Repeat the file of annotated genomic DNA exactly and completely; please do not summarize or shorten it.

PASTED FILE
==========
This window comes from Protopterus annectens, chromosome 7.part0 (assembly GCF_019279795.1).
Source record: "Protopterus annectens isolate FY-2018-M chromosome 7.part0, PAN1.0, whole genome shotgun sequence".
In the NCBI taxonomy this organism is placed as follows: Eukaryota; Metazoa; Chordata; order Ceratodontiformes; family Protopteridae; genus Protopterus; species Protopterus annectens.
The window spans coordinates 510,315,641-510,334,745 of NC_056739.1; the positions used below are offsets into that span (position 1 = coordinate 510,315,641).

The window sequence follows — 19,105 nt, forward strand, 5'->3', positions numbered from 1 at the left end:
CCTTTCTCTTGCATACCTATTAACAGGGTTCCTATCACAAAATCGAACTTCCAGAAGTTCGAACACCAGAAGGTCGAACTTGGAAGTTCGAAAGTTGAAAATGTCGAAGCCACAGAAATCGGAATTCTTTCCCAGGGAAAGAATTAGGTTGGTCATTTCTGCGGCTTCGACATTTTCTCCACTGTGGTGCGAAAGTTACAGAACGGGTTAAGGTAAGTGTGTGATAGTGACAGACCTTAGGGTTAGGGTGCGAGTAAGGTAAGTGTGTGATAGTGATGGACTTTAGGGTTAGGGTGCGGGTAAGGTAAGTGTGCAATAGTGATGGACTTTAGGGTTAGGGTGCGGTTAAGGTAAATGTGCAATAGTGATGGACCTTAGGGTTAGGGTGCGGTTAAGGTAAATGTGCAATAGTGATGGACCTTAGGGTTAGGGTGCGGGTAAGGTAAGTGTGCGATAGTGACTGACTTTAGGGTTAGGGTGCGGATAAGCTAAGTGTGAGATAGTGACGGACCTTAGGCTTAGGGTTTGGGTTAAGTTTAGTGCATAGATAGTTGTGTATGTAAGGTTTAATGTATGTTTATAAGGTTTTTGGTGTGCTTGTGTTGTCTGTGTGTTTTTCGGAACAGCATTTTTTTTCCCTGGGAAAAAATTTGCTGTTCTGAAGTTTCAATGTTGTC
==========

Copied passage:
This window comes from Protopterus annectens, chromosome 7.part0 (assembly GCF_019279795.1).
Source record: "Protopterus annectens isolate FY-2018-M chromosome 7.part0, PAN1.0, whole genome shotgun sequence".
In the NCBI taxonomy this organism is placed as follows: Eukaryota; Metazoa; Chordata; order Ceratodontiformes; family Protopteridae; genus Protopterus; species Protopterus annectens.
The window spans coordinates 510,315,641-510,334,745 of NC_056739.1; the positions used below are offsets into that span (position 1 = coordinate 510,315,641).

The window sequence follows — 19,105 nt, forward strand, 5'->3', positions numbered from 1 at the left end:
CCTTTCTCTTGCATACCTATTAACAGGGTTCCTATCACAAAATCGAACTTCCAGAAGTTCGAACACCAGAAGGTCGAACTTGGAAGTTCGAAAGTTGAAAATGTCGAAGCCACAGAAATCGGAATTCTTTCCCAGGGAAAGAATTAGGTTGGTCATTTCTGCGGCTTCGACATTTTCTCCACTGTGGTGCGAAAGTTACAGAACGGGTTAAGGTAAGTGTGTGATAGTGACAGACCTTAGGGTTAGGGTGCGAGTAAGGTAAGTGTGTGATAGTGATGGACTTTAGGGTTAGGGTGCGGGTAAGGTAAGTGTGCAATAGTGATGGACTTTAGGGTTAGGGTGCGGTTAAGGTAAATGTGCAATAGTGATGGACCTTAGGGTTAGGGTGCGGTTAAGGTAAATGTGCAATAGTGATGGACCTTAGGGTTAGGGTGCGGGTAAGGTAAGTGTGCGATAGTGACTGACTTTAGGGTTAGGGTGCGGATAAGCTAAGTGTGAGATAGTGACGGACCTTAGGCTTAGGGTTTGGGTTAAGTTTAGTGCATAGATAGTTGTGTATGTAAGGTTTAATGTATGTTTATAAGGTTTTTGGTGTGCTTGTGTTGTCTGTGTGTTTTTCGGAACAGCATTTTTTTTCCCTGGGAAAAAATTTGCTGTTCTGAAGTTTCAATGTTGTC